Art Collector Randel Shadid
DANIEL MAIDMAN: What type or types of art do you like to collect, and who are a few artists you're particularly proud to have in your collection?
RANDEL SHADID: I collect all types of art (oil, watercolor and pastel), landscape, seascape, figurative, wildlife, still life, abstract, sculpture, and pueblo pottery). I am proud to have all the artists I own in my collection. Who an artist is in the pecking order of fame is relevant but I never buy a piece I do not love and want to live with till the end of my time on earth. But you asked for a few names so here goes. Kenny McKenna, Dick and Susan Evans, Kyle Polzin, Dan Gerhartz, Dan Sprick, Mian Situ, David Leffel, Poteet Victory, David Pearson, Albert Handel, Andre Kohn, George Hallmark, Jim Vogel, Bruce Cody, Pamela Wilson, Sara Bienvenue, Laura Robb, Markey Robinson, Keli Folsom, Katherine Stone, Quang Ho, Greg Reiche, Tony Hochstetler and Kevin Box. I could go on as I not only love the artist’s work but know many of them personally as friends.
DM: Can you tell me a bit about how your involvement with art began? Was it an encounter with art in childhood, or through family or school?
RS: My involvement in art came later in life. I always had an appreciation for beauty but had never acquired original art until I was in my late 40’s (I am 69 going on 39). My wife Dana convinced me to spend a long weekend in Santa Fe. I was not excited as I was not interested in purely “cowboy and Indian” subject matter. Dumb statement. Discovered all kinds and styles of art. Wound up spending $15,000 on paintings for a historic building I was rehabbing for a law office. The rest as they say is history as my obsessive personality took over. Dana and I have acquired several hundred works of art since then. I subscribed to several art publications, visited with gallery owners whose works appealed to me and visited more museums to enhance what little I knew about art in order to gain a better appreciation.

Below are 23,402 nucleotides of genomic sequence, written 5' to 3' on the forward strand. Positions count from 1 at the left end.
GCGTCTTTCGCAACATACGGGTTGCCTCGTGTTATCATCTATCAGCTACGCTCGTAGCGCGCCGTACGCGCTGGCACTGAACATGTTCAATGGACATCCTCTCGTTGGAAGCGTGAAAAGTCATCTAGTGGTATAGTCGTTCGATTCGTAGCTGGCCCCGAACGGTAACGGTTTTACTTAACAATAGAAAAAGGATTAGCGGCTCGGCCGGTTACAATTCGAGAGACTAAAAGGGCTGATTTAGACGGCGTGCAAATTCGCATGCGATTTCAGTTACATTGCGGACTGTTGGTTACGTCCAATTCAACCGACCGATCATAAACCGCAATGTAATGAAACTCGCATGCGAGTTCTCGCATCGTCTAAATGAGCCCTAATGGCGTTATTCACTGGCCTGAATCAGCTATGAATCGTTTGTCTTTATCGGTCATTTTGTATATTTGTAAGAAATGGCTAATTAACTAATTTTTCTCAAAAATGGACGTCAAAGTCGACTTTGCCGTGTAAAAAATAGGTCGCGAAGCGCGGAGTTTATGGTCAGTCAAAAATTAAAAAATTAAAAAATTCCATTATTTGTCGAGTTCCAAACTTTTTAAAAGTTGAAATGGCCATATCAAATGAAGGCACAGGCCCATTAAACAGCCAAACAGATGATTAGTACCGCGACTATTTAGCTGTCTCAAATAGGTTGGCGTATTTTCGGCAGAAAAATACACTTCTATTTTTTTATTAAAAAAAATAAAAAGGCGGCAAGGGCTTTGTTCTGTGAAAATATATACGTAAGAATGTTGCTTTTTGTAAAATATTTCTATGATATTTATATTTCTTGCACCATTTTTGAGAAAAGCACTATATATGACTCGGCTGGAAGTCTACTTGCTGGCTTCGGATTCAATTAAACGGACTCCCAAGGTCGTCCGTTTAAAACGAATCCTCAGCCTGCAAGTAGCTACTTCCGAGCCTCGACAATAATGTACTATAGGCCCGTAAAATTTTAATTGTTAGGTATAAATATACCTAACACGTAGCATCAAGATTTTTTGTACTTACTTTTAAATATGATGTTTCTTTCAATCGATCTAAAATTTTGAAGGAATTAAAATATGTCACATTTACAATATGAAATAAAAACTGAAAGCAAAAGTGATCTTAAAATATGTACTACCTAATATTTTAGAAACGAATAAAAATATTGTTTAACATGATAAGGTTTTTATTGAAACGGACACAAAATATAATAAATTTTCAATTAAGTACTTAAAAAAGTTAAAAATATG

DM: Describe a little bit the role that art plays in your life. I say "a little bit" because I suspect that for any real art lover, the answer can never be completed. So just a few thoughts on how art influences who you are and the life you live.